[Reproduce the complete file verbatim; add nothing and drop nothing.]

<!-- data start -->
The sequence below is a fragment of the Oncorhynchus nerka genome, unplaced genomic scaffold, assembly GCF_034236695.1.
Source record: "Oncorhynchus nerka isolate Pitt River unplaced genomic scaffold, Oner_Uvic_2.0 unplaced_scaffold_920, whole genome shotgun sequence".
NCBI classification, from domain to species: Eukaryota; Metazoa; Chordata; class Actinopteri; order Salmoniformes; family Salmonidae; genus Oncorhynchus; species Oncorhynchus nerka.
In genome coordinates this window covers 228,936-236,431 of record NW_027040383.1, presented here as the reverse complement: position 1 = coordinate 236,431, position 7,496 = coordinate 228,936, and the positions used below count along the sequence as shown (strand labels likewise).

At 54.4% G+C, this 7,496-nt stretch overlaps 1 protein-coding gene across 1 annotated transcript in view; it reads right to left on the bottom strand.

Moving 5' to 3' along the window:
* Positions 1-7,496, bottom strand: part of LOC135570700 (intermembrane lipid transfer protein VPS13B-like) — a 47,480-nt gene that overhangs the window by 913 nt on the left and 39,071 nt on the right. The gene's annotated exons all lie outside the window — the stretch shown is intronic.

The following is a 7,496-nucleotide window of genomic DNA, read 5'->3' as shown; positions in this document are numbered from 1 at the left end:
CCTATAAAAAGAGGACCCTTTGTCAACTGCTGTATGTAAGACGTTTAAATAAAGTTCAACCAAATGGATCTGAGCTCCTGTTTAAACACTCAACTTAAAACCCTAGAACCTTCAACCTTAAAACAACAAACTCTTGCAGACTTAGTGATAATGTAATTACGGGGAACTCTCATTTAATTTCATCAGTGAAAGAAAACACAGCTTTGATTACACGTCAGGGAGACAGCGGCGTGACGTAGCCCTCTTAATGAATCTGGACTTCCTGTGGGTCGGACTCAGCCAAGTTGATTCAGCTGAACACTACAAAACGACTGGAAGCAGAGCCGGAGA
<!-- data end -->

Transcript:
The sequence below is a fragment of the Oncorhynchus nerka genome, unplaced genomic scaffold, assembly GCF_034236695.1.
Source record: "Oncorhynchus nerka isolate Pitt River unplaced genomic scaffold, Oner_Uvic_2.0 unplaced_scaffold_920, whole genome shotgun sequence".
NCBI classification, from domain to species: Eukaryota; Metazoa; Chordata; class Actinopteri; order Salmoniformes; family Salmonidae; genus Oncorhynchus; species Oncorhynchus nerka.
In genome coordinates this window covers 228,936-236,431 of record NW_027040383.1, presented here as the reverse complement: position 1 = coordinate 236,431, position 7,496 = coordinate 228,936, and the positions used below count along the sequence as shown (strand labels likewise).

At 54.4% G+C, this 7,496-nt stretch overlaps 1 protein-coding gene across 1 annotated transcript in view; it reads right to left on the bottom strand.

Moving 5' to 3' along the window:
* Positions 1-7,496, bottom strand: part of LOC135570700 (intermembrane lipid transfer protein VPS13B-like) — a 47,480-nt gene that overhangs the window by 913 nt on the left and 39,071 nt on the right. The gene's annotated exons all lie outside the window — the stretch shown is intronic.

The following is a 7,496-nucleotide window of genomic DNA, read 5'->3' as shown; positions in this document are numbered from 1 at the left end:
CCTATAAAAAGAGGACCCTTTGTCAACTGCTGTATGTAAGACGTTTAAATAAAGTTCAACCAAATGGATCTGAGCTCCTGTTTAAACACTCAACTTAAAACCCTAGAACCTTCAACCTTAAAACAACAAACTCTTGCAGACTTAGTGATAATGTAATTACGGGGAACTCTCATTTAATTTCATCAGTGAAAGAAAACACAGCTTTGATTACACGTCAGGGAGACAGCGGCGTGACGTAGCCCTCTTAATGAATCTGGACTTCCTGTGGGTCGGACTCAGCCAAGTTGATTCAGCTGAACACTACAAAACGACTGGAAGCAGAGCCGGAGA